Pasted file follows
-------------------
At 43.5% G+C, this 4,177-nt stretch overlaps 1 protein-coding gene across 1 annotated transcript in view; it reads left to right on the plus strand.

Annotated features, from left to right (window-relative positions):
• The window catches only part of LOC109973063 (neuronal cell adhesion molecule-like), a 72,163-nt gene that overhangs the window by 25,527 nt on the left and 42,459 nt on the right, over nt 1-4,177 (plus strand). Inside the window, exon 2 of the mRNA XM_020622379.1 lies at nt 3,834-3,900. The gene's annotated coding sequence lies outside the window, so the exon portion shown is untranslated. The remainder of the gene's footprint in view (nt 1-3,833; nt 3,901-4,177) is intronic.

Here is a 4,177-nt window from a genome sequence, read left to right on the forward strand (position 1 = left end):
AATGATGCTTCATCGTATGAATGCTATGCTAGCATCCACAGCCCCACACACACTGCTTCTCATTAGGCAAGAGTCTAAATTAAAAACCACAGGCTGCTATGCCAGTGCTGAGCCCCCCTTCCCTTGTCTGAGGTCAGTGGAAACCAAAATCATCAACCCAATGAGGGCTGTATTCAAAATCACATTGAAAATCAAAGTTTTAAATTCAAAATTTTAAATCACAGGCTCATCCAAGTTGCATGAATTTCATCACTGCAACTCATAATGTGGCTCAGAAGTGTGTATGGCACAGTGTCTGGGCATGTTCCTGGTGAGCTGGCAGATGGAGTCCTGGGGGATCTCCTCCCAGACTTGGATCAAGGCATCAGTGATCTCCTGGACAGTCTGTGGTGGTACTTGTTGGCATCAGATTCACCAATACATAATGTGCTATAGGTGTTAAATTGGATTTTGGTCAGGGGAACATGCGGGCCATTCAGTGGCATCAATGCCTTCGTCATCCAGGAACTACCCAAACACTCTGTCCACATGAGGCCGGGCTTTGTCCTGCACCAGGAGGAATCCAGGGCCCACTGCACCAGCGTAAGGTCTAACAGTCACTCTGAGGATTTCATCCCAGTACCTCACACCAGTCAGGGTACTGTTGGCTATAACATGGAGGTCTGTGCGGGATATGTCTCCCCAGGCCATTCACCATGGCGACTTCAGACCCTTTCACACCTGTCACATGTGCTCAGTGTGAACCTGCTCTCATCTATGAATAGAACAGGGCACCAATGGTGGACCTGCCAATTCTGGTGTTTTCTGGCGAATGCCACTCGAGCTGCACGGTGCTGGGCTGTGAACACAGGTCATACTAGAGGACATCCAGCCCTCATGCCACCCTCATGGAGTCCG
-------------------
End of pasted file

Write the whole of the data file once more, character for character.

At 43.5% G+C, this 4,177-nt stretch overlaps 1 protein-coding gene across 1 annotated transcript in view; it reads left to right on the plus strand.

Annotated features, from left to right (window-relative positions):
• The window catches only part of LOC109973063 (neuronal cell adhesion molecule-like), a 72,163-nt gene that overhangs the window by 25,527 nt on the left and 42,459 nt on the right, over nt 1-4,177 (plus strand). Inside the window, exon 2 of the mRNA XM_020622379.1 lies at nt 3,834-3,900. The gene's annotated coding sequence lies outside the window, so the exon portion shown is untranslated. The remainder of the gene's footprint in view (nt 1-3,833; nt 3,901-4,177) is intronic.

Here is a 4,177-nt window from a genome sequence, read left to right on the forward strand (position 1 = left end):
AATGATGCTTCATCGTATGAATGCTATGCTAGCATCCACAGCCCCACACACACTGCTTCTCATTAGGCAAGAGTCTAAATTAAAAACCACAGGCTGCTATGCCAGTGCTGAGCCCCCCTTCCCTTGTCTGAGGTCAGTGGAAACCAAAATCATCAACCCAATGAGGGCTGTATTCAAAATCACATTGAAAATCAAAGTTTTAAATTCAAAATTTTAAATCACAGGCTCATCCAAGTTGCATGAATTTCATCACTGCAACTCATAATGTGGCTCAGAAGTGTGTATGGCACAGTGTCTGGGCATGTTCCTGGTGAGCTGGCAGATGGAGTCCTGGGGGATCTCCTCCCAGACTTGGATCAAGGCATCAGTGATCTCCTGGACAGTCTGTGGTGGTACTTGTTGGCATCAGATTCACCAATACATAATGTGCTATAGGTGTTAAATTGGATTTTGGTCAGGGGAACATGCGGGCCATTCAGTGGCATCAATGCCTTCGTCATCCAGGAACTACCCAAACACTCTGTCCACATGAGGCCGGGCTTTGTCCTGCACCAGGAGGAATCCAGGGCCCACTGCACCAGCGTAAGGTCTAACAGTCACTCTGAGGATTTCATCCCAGTACCTCACACCAGTCAGGGTACTGTTGGCTATAACATGGAGGTCTGTGCGGGATATGTCTCCCCAGGCCATTCACCATGGCGACTTCAGACCCTTTCACACCTGTCACATGTGCTCAGTGTGAACCTGCTCTCATCTATGAATAGAACAGGGCACCAATGGTGGACCTGCCAATTCTGGTGTTTTCTGGCGAATGCCACTCGAGCTGCACGGTGCTGGGCTGTGAACACAGGTCATACTAGAGGACATCCAGCCCTCATGCCACCCTCATGGAGTCCG